I’d love to hear people’s thoughts on this issue.

Do you read what you want and couldn’t care less what people think? Or do you – once in a while – feel the need to explain your reading choices? (That, you know, you know vampires aren’t real…?)

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About paulaweston

I'm a writer. And a reader.

3 responses »

  1. I don’t give a flying fig, but I’m also in the U.S. where it seems that the tides are finally changing insofar as mainstream acceptance of SF/F has pretty much become a reality. You’re very likely these days to see someone reading some sort of SF/F book (even if it’s extremely light SF, or completely meaningless vampire books, or what have you).

    But, I don’t know a lot about Australia’s literary history, so it may just be that Australia is experiencing what SF/F has been fighting for 50 years. I know I hadn’t read anything by an Australian author until Scott Westerfeld stormed onto the scene, and since then it seems like a heck of a lot of Australians are getting published these days. Even if they are just now experiencing this push against SF/F, though, it doesn’t make any of it acceptable. The way I like to think of it is this (using a U.S. politics analogy): the literary fiction community are the equivalent of the Republican Party; they’re both afraid of change, even if that change is inevitable; in the case of the Republican Party, it’s gay marriage and healthcare, and in the case of literary fiction, it’s the rapid change of “literary” tastes in general readers and the reality that most people (most readers, who likely are responsible for keeping the publishing industry afloat) are probably going to read some sort of SF/F (heavy or light, or even hidden) on a regular basis.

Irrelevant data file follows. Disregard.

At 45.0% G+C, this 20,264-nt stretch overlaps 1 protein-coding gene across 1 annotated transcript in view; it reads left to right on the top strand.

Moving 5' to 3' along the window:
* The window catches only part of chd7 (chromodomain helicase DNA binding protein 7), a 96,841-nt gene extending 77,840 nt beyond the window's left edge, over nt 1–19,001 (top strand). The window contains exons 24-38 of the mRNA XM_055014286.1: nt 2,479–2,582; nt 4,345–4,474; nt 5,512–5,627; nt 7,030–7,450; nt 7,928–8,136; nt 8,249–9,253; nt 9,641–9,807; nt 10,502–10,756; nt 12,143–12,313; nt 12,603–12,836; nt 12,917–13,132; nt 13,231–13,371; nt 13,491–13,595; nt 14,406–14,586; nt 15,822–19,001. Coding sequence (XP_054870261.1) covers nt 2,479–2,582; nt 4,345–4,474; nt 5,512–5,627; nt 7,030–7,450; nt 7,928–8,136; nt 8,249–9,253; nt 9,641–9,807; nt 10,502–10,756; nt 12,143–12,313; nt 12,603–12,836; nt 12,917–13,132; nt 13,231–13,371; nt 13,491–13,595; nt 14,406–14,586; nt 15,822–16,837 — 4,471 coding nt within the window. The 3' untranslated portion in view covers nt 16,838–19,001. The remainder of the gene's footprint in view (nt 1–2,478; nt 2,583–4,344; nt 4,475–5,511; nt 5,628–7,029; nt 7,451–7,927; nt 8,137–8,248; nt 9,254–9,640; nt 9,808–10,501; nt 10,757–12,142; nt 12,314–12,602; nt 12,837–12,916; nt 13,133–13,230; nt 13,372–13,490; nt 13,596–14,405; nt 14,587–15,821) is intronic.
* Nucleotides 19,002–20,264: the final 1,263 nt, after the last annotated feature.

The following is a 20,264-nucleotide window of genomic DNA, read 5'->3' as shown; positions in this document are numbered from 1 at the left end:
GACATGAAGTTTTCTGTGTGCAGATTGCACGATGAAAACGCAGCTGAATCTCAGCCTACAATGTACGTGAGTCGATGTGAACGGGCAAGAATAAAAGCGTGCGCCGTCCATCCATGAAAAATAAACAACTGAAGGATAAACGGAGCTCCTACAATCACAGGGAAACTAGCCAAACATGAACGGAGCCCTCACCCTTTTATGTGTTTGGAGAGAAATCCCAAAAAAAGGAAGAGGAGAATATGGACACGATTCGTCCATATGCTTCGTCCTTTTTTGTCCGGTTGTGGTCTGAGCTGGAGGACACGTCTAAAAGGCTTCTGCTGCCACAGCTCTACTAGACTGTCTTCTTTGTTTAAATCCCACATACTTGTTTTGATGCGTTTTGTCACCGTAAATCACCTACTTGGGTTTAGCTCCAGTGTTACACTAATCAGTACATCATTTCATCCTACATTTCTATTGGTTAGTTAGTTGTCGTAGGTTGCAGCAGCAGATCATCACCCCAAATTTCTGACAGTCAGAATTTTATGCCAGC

But that’s what I say…what do I know?

    Reply
  2. I must admit that I’m not quite up with the whole lit-fic vs genre-fiction. Are Austen or the Bronte sisters literary fiction, or Romance or Gothic-something-or-other? Is Tolkien literary fiction, or is he Fantasy? Who decides?
    Can books flip into a different category after a certain period of time? (I am serious about these questions – if someone could enlighten me that would be great)

    I am pretty sure that Stephen King fits quite neatly into the Horror genre. I was a big fan of him in my teens and twenties. I was forever trying to convince people (who had probably seen film adaptations of ‘The Shining’ and ‘Pet Semetary’ that were around at the time) that there was more to King than blood and gore. People were shocked to hear that the movies ‘Stand by me’, ‘The Green Mile’ and ‘The Shawshank Redemption’ were from King’s novels and short stories. That’s not to say that King didn’t write some pretty creepy s#!t !

    Thinking of Horror, can you add Mary Shelley, Bram Stoker, and Robert Louis Stevenson (I’m thinking ‘Jekyll and Hyde’ rather than ‘Treasure Island’ or ‘Kidnapped’) to my question mark list re Literary or Genre?

    Reply
  3. Hey Placey,

    The definition of “literature” is an age-old question and one that’s generated some pretty passionate debates among bloggers.

    Who decides? Great question! Probably the mainstream media, booksellers and awards. They set the parameters for categories (be it top 10 lists, award categories etc.)

    The beauty about the advent of online reviews is that the lines have become quite blurred now – at least in the eyes of readers.

    I hope some other bloggers leave their thoughts on this one!

    Reply